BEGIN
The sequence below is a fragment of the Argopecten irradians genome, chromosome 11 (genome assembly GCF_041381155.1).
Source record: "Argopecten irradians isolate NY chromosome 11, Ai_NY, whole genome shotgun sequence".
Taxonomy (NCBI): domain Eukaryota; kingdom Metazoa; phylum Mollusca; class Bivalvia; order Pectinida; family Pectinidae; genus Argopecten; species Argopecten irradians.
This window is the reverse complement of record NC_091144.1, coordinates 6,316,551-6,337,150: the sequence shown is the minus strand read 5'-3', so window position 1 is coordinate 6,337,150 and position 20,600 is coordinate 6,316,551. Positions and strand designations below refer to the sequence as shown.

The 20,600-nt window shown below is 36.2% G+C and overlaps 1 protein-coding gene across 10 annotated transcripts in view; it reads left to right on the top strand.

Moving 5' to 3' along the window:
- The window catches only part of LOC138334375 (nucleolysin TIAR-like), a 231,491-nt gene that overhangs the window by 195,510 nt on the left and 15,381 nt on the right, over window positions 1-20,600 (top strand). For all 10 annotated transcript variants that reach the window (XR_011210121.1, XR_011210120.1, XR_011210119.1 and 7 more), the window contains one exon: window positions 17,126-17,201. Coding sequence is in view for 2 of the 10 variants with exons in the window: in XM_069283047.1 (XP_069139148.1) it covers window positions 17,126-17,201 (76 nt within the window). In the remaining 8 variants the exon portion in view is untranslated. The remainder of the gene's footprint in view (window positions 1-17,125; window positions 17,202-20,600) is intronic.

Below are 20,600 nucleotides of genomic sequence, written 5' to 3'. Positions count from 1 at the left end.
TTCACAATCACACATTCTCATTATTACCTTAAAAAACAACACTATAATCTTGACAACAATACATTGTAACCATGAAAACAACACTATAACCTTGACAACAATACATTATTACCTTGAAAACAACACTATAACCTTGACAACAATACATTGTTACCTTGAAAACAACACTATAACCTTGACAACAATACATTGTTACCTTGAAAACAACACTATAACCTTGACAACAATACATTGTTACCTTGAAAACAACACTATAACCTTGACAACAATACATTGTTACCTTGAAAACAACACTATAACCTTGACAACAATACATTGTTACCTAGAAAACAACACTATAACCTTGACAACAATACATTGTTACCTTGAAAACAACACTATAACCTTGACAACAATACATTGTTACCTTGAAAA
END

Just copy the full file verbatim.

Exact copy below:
The sequence below is a fragment of the Argopecten irradians genome, chromosome 11 (genome assembly GCF_041381155.1).
Source record: "Argopecten irradians isolate NY chromosome 11, Ai_NY, whole genome shotgun sequence".
Taxonomy (NCBI): domain Eukaryota; kingdom Metazoa; phylum Mollusca; class Bivalvia; order Pectinida; family Pectinidae; genus Argopecten; species Argopecten irradians.
This window is the reverse complement of record NC_091144.1, coordinates 6,316,551-6,337,150: the sequence shown is the minus strand read 5'-3', so window position 1 is coordinate 6,337,150 and position 20,600 is coordinate 6,316,551. Positions and strand designations below refer to the sequence as shown.

The 20,600-nt window shown below is 36.2% G+C and overlaps 1 protein-coding gene across 10 annotated transcripts in view; it reads left to right on the top strand.

Moving 5' to 3' along the window:
- The window catches only part of LOC138334375 (nucleolysin TIAR-like), a 231,491-nt gene that overhangs the window by 195,510 nt on the left and 15,381 nt on the right, over window positions 1-20,600 (top strand). For all 10 annotated transcript variants that reach the window (XR_011210121.1, XR_011210120.1, XR_011210119.1 and 7 more), the window contains one exon: window positions 17,126-17,201. Coding sequence is in view for 2 of the 10 variants with exons in the window: in XM_069283047.1 (XP_069139148.1) it covers window positions 17,126-17,201 (76 nt within the window). In the remaining 8 variants the exon portion in view is untranslated. The remainder of the gene's footprint in view (window positions 1-17,125; window positions 17,202-20,600) is intronic.

Below are 20,600 nucleotides of genomic sequence, written 5' to 3'. Positions count from 1 at the left end.
TTCACAATCACACATTCTCATTATTACCTTAAAAAACAACACTATAATCTTGACAACAATACATTGTAACCATGAAAACAACACTATAACCTTGACAACAATACATTATTACCTTGAAAACAACACTATAACCTTGACAACAATACATTGTTACCTTGAAAACAACACTATAACCTTGACAACAATACATTGTTACCTTGAAAACAACACTATAACCTTGACAACAATACATTGTTACCTTGAAAACAACACTATAACCTTGACAACAATACATTGTTACCTTGAAAACAACACTATAACCTTGACAACAATACATTGTTACCTAGAAAACAACACTATAACCTTGACAACAATACATTGTTACCTTGAAAACAACACTATAACCTTGACAACAATACATTGTTACCTTGAAAA